Europe, and though I knew this would be a bad time to bring it up, when I finally regained the ability to speak, the first thing I said
was, “So, I guess Europe’s out?”
It’s not that I don’t like kids, I do. However, I am an adventure-
seeking, ocean enthusiast that needs an alarm to wake by 10 AM. You don’t give a guy like me a baby. I can’t even remember to park
my car on the opposite side of the street every Tuesday for street sweeping. How could I possibly take care of another living human person? Besides, our lifestyle wasn’t conducive to parenthood. We were too busy going out with friends and consuming large quantities
of alcohol as a means to numbing all the mental anguish that the
institution of marriage brings upon one’s life.
The Bride expressed that she was surprised to have gotten
pregnant only two weeks since she’d gone off the pill. When she said this, I was struck by the realization that I didn’t remember having a conversation about her quitting the pill. She insists the conversation happened and most likely it did. I imagine the declaration was woven somewhere into the fabric of her daily
nagging, so it probably went in one ear and out the other.
“Matt, take out the trash. Matt, pick up some eggs after work.
Matt, I’m getting off the pill. Matt, your mother called.”
I love The Bride very much. However, for the sake of my own sanity, I have to tune her out at times. But I’m not the only one in our home with selective hearing. The Bride stopped listening to me right after I said, “I do.” Sometimes, when I catch her in the act of pretending to listen, I’ll say something random like, “Honey, there’s a baby raccoon dressed up as a pirate performing fellatio on
Optimus Prime outside our window.”
“That’s nice, Matthew.”
Anyway, after I felt I’d shared the appropriate number of hugs with the woman whom I’d impregnated, I excused myself, stepped into my home office, and had a proper freak-out.
I was slightly calmer when I returned to the living room. “What do you think of the name Kiefer?” she asked, smiling.
“I think it’s silly to pick a name so soon. The embryo is still smaller than gnat poop.”
Many weeks later, we had an ultrasound and the doctor declared that we’d be having a baby boy. I was relieved. Because of all the alcohol and drugs I’d consumed in my youth, I feared something crazy was growing in her uterus, like maybe some kind of mutant
lizard baby, or something resembling Sigourney Weaver’s offspring in Alien, or maybe something really terrifying, like a Civil War re-
enactment enthusiast.
After learning the baby’s gender, I wanted to go out and celebrate before coming home to recreate the miracle of our creation. The Bride had different ideas. She brought home a pregnancy book and kept me up half the night dropping knowledge on me, such as the
fact that it would require a total 75,000 calories to create our baby, and the fact that his first bones would be generated around day

The factoids were interesting, but I had really been hoping for a more adult themed celebration. The little ball-buster hadn’t even reached the second trimester and he was already cock-blocking me. Little did I know that cock-blocking would become his greatest skill.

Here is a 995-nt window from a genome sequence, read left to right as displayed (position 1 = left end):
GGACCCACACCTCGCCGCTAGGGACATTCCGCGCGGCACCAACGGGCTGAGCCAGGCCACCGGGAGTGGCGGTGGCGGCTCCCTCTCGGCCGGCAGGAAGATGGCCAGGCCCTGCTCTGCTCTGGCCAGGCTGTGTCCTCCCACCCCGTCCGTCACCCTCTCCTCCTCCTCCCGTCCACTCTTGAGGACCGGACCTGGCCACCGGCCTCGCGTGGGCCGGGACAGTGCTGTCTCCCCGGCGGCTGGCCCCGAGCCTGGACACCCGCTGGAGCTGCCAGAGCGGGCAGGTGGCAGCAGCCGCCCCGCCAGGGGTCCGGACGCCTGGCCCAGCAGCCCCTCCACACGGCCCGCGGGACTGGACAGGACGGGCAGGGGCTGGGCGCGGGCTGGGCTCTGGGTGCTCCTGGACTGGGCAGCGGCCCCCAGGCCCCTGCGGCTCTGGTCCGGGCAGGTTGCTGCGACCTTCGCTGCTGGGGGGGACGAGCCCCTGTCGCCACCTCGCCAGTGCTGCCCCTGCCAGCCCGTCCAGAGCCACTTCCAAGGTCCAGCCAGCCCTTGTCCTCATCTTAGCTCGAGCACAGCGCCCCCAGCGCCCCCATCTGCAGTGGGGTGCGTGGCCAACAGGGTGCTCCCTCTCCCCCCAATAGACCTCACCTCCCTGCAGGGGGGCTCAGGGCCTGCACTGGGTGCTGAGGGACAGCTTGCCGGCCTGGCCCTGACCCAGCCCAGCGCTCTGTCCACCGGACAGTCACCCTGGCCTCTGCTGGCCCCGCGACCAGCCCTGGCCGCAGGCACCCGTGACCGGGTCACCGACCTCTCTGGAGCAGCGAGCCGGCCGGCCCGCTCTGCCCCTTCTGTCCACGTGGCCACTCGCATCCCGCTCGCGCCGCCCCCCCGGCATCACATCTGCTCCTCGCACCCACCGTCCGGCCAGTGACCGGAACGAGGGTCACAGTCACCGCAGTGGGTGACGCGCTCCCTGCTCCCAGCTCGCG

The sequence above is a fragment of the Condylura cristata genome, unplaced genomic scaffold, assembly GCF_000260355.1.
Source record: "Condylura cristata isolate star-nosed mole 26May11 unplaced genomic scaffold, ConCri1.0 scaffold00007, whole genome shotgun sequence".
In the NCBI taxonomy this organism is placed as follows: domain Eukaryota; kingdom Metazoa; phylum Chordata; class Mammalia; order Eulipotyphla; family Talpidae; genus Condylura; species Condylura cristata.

I was pretending to listen as The Bride described the development
of fetal fingernails when suddenly she dropped the book excitedly
and said: “I got it! Let’s name him Keller.”
Keller, so that’s your name. Just remember, pal—I saw her first.
Once we gave him a name, the idea of having a baby felt a little more real, which made it both more exciting and scarier. It seems
silly now, but at the time, I was afraid that a baby would cause me to
lose my edge. I’m a free-thinking seeker who believes in equality
and love and the magical healing powers that are generated when
one kisses a pretty girl in a sundress on a warm afternoon. I worried that fatherhood would change me into a suit-wearing dork who coached soccer and joined the Elks Club.
I hoped it would be possible to remain true to myself, become best buddies with my son, and also be a good father. I believed it
was possible. But, really, what did I know?
Nothing. I knew nothing. So, I needed to read up and educate
myself about fatherhood. I wasn’t interested in reading self-help books because most self-help authors are damaged people who are one bad day away from joining the Zombie Apocalypse and eating
their neighbor’s faces off. What I wanted to read was a book about fatherhood written by a normal dad who felt the same kind of
trepidation I was feeling.
Pregnancy revolves around the woman, and rightfully so. However, it also affects the man. We have to learn how to deal with
becoming second-rate citizens in our own homes, the cessation of
our sex lives, and the pregnancy hormones that change our loved
ones into rabid, carnivorous beasts who sustain themselves on the
souls of men.
At Barnes & Noble, I found books written by doctors, and I found book after book written by women about breastfeeding, asshole
husbands, and postpartum depression, but I found nothing written
by a normal dad about being a dad. So, I decided to write my own book, one that would offer an honest accounting of raising a
newborn, warts and all, so that the next time a scared, expecting
father walked into a bookstore, he’d be able to find a book written by a regular guy who had also been scared shitless.

Listen, fellas, fatherhood is a crazy ride. At times, you’re going to want to sneak out the back door, drive to Mexico, assume the name
Marco Villanueva, start a marijuana farm and surround yourself
with sexy, 6-foot-tall supermodel bodyguards like a militant Middle
Eastern dictator. However, you won’t do this. Why not? Because
fatherhood is the most wonderful experience of your life (or at least
this is what you will tell people when you think your wife might be listening).
But seriously, fatherhood is pretty amazing. And fellas, just remember—after it all shakes out, you’re going to be okay.


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This is the first chapter from my second book, “Daddy Versus The Suck Monster” – you can buy it on Amazon for $.99 if you enjoy this sort of thing. Click below: